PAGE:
How Microsoft is opening up AI’s ‘black box’

Erez Barak
Erez Barak, senior director of product for Microsoft’s AI Division, speaks at the Global Artificial Intelligence Conference in Seattle. (GeekWire Photo / Alan Boyle)

Artificial intelligence can work wonders, but often it works in mysterious ways.

Machine learning is based on the principle that a software program can analyze a huge set of data and fine-tune its algorithms to detect patterns and come up with solutions that humans may miss. That’s how Google DeepMind’s Alpha Go AI agent learned to play the ancient game of Go (and other games) well enough to beat expert players.

But if programmers and users can’t figure out how AI algorithms came up with their results, that black-box behavior can be a cause for concern. It may become impossible to judge whether AI agents have picked up unjustified biases or racial profiling from their data sets.

That’s why terms such as transparency, explainability and interpretability are playing an increasing role in the AI ethics debate.

The European Commission includes transparency and traceability among its requirements for AI systems, in line with the “right to explanation” laid out in data-protection laws. The French government already has committed to publishing the code that powers the algorithms it uses. In the United States, the Federal Trade Commission’s Office of Technology Research and Investigation has been charged with providing guidance on algorithmic transparency.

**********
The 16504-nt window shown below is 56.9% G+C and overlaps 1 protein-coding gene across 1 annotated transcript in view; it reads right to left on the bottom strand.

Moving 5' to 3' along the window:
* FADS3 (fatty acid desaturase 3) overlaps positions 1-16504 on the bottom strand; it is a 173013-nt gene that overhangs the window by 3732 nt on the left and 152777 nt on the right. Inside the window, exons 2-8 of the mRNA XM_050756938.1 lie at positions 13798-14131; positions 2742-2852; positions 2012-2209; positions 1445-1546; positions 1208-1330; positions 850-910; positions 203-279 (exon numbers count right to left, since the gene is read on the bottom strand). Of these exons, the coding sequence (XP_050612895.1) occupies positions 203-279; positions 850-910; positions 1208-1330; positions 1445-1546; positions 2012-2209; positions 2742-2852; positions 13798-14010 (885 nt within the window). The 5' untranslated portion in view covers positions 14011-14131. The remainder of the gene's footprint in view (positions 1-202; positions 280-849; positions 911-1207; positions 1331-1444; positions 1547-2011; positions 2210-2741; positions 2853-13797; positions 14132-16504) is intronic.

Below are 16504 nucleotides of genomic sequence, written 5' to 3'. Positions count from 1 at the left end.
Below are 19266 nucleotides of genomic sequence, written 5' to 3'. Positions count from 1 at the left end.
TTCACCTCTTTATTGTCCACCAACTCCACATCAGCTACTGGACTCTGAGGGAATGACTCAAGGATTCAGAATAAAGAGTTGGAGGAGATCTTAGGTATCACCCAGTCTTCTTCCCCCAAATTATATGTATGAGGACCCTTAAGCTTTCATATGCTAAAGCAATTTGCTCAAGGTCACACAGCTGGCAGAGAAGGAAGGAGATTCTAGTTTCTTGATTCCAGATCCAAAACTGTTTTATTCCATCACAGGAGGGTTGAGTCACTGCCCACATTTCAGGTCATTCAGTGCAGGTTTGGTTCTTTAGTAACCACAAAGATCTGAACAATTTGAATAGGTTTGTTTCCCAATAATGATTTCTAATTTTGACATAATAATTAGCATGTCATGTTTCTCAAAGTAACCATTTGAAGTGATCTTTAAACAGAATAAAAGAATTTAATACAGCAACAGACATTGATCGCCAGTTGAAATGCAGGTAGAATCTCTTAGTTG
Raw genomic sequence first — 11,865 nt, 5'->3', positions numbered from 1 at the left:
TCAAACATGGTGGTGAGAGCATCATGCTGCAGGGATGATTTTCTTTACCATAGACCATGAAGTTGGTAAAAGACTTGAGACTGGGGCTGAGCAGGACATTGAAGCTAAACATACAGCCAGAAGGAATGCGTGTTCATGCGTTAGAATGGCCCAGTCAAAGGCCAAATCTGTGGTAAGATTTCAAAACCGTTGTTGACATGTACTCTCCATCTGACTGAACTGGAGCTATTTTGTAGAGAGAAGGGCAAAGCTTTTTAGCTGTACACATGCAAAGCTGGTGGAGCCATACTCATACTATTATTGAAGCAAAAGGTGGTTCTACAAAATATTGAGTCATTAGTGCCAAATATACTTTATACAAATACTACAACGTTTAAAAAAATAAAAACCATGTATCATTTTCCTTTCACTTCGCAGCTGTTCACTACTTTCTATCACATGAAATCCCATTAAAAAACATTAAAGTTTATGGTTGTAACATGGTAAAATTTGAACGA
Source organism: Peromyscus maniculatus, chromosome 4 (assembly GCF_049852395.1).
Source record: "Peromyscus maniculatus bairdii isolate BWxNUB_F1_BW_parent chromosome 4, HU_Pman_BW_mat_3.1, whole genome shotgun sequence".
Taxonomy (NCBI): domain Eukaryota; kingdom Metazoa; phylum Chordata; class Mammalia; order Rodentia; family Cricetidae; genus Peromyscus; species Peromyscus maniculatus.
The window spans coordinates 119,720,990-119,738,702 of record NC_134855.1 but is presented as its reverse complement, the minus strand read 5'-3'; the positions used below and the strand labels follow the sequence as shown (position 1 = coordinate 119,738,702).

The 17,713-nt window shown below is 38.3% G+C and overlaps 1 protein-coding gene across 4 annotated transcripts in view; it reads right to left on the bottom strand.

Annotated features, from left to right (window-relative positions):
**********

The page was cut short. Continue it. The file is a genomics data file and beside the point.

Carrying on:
Transparency figures in Microsoft CEO Satya Nadella’s “10 Laws of AI” as well — and Erez Barak, senior director of product for Microsoft’s AI Division, addressed the issue head-on today at the Global Artificial Intelligence Conference in Seattle.

“We believe that transparency is a key,” he said. “How many features did we consider? Did we consider just these five? Or did we consider 5,000 and choose these five?”

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By Alan Boyle

Mastermind of Cosmic Log, contributor to GeekWire and Universe Today, author of "The Case for Pluto: How a Little Planet Made a Big Difference," past president of the Council for the Advancement of Science Writing.

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